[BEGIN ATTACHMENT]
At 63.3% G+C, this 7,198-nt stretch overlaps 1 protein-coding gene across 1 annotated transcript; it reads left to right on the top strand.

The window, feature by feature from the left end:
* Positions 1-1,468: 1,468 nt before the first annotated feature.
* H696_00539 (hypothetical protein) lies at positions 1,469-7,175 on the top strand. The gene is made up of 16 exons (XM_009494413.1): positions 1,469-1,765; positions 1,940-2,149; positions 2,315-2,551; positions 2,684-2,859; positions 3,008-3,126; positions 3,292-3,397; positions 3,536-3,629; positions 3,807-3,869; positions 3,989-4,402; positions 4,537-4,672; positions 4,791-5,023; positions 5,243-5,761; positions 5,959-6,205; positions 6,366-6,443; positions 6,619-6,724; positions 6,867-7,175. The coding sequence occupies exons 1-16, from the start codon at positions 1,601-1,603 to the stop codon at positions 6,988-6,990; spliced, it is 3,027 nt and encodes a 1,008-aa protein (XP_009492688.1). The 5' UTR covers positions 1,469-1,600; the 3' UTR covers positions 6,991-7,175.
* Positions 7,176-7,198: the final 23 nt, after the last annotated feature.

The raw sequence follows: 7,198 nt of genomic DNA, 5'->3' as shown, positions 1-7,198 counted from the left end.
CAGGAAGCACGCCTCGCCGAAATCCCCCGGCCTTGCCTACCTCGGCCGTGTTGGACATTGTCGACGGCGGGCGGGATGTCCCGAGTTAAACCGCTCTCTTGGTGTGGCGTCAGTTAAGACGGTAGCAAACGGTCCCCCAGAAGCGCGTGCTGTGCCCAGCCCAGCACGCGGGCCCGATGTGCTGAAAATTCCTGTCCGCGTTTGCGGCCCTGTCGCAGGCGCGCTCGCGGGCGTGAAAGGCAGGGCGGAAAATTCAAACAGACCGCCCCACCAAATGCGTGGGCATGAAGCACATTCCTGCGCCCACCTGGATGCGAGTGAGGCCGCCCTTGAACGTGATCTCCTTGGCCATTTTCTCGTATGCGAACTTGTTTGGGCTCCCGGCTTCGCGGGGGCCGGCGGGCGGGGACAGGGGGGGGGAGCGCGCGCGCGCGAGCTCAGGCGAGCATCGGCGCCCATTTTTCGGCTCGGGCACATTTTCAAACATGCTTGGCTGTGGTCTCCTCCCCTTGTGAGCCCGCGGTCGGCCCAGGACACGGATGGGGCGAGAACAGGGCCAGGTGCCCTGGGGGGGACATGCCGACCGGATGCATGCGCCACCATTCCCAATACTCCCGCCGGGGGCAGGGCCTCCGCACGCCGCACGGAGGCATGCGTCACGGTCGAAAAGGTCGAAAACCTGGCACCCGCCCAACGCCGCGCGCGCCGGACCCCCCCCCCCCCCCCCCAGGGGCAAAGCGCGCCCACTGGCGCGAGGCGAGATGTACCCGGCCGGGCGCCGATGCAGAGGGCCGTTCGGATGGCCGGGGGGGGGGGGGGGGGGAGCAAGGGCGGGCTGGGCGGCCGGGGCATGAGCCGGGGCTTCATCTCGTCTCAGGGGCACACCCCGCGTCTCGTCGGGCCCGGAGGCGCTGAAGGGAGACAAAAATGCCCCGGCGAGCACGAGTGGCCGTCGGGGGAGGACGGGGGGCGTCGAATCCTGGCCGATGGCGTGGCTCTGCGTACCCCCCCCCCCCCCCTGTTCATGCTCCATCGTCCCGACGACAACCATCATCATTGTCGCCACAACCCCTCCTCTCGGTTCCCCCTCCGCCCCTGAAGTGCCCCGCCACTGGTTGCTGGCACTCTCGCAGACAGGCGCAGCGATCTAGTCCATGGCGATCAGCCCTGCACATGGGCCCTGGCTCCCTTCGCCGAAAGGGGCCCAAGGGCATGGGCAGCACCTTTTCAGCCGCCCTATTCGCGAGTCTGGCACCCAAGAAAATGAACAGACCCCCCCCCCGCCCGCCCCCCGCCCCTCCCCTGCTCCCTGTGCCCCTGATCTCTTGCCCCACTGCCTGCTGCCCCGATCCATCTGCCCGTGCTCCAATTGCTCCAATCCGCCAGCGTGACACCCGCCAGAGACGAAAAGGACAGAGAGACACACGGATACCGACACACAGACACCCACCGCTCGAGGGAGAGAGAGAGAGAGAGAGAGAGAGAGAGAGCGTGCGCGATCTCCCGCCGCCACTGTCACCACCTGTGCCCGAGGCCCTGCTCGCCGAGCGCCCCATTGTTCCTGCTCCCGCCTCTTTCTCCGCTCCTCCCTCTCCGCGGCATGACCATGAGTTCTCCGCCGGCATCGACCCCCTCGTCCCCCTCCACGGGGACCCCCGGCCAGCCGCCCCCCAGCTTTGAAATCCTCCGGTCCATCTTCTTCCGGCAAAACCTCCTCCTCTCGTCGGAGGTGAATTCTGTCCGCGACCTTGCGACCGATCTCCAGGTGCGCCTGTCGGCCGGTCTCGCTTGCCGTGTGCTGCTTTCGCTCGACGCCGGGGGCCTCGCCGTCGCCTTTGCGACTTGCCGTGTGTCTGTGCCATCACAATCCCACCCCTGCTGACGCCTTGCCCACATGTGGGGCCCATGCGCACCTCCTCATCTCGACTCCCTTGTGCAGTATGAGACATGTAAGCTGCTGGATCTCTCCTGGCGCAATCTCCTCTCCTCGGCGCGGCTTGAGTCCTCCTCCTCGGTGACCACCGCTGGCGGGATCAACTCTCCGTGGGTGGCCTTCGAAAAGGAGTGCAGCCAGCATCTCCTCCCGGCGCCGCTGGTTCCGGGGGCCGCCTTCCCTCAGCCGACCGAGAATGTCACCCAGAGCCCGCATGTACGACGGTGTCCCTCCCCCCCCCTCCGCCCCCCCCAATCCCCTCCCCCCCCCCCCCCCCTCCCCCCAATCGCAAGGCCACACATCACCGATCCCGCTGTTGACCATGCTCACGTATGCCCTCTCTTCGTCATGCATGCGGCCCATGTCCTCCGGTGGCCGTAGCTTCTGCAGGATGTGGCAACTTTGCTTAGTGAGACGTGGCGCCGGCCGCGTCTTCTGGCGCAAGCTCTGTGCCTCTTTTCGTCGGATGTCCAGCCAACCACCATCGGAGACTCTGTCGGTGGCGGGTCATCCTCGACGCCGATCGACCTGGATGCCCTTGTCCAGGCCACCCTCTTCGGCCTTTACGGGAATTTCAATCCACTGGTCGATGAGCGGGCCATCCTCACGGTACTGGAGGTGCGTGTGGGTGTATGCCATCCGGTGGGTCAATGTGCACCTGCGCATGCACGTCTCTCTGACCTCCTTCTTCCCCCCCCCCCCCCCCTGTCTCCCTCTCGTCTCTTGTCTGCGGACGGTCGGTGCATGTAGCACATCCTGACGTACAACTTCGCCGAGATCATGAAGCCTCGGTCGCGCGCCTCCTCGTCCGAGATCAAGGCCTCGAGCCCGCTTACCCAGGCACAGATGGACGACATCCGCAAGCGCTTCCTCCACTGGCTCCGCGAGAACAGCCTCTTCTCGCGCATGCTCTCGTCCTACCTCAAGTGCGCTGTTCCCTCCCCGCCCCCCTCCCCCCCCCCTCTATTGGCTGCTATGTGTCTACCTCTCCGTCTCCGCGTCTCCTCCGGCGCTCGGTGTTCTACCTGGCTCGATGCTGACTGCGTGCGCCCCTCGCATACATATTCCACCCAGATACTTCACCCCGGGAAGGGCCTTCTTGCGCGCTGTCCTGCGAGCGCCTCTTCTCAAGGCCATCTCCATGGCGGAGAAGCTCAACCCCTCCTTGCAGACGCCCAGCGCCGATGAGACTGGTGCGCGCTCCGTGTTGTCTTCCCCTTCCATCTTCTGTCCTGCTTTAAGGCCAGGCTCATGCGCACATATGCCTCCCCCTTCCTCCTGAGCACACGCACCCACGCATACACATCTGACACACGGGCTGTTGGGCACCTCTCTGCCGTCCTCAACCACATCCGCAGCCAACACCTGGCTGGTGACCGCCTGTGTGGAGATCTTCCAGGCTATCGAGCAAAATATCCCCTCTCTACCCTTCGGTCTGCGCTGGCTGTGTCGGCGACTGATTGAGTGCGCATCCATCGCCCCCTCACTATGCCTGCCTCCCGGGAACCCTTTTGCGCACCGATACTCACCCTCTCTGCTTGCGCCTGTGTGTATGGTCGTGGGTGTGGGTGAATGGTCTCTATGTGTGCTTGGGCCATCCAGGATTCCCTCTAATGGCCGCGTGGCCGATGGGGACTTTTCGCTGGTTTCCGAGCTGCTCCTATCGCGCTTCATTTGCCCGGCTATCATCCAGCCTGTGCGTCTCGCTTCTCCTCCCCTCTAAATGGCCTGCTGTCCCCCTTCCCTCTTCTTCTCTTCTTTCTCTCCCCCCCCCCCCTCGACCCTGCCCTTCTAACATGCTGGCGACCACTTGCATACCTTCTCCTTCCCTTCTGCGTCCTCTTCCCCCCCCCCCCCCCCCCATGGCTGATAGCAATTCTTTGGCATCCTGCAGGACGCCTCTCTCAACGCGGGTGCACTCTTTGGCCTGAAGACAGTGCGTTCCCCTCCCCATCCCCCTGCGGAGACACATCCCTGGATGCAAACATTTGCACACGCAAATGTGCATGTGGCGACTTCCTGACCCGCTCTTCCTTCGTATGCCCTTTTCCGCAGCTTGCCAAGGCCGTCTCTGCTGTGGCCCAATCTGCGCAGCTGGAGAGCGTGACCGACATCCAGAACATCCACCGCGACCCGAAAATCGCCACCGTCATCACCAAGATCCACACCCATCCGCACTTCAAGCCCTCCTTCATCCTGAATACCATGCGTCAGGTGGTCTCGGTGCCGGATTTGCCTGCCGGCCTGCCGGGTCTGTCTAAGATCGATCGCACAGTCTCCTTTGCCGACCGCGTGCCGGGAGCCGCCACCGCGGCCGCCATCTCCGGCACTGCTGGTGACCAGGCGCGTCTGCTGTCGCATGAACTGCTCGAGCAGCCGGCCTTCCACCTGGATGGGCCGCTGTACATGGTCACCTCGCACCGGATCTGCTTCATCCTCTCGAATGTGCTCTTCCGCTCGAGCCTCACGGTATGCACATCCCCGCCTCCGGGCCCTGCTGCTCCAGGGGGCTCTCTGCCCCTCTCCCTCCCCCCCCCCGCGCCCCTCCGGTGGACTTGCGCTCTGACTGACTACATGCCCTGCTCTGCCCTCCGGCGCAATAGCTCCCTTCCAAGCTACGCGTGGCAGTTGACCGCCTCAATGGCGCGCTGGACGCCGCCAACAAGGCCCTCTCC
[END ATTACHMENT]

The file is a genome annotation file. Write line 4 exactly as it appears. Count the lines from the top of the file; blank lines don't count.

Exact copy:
* H696_00539 (hypothetical protein) lies at positions 1,469-7,175 on the top strand. The gene is made up of 16 exons (XM_009494413.1): positions 1,469-1,765; positions 1,940-2,149; positions 2,315-2,551; positions 2,684-2,859; positions 3,008-3,126; positions 3,292-3,397; positions 3,536-3,629; positions 3,807-3,869; positions 3,989-4,402; positions 4,537-4,672; positions 4,791-5,023; positions 5,243-5,761; positions 5,959-6,205; positions 6,366-6,443; positions 6,619-6,724; positions 6,867-7,175. The coding sequence occupies exons 1-16, from the start codon at positions 1,601-1,603 to the stop codon at positions 6,988-6,990; spliced, it is 3,027 nt and encodes a 1,008-aa protein (XP_009492688.1). The 5' UTR covers positions 1,469-1,600; the 3' UTR covers positions 6,991-7,175.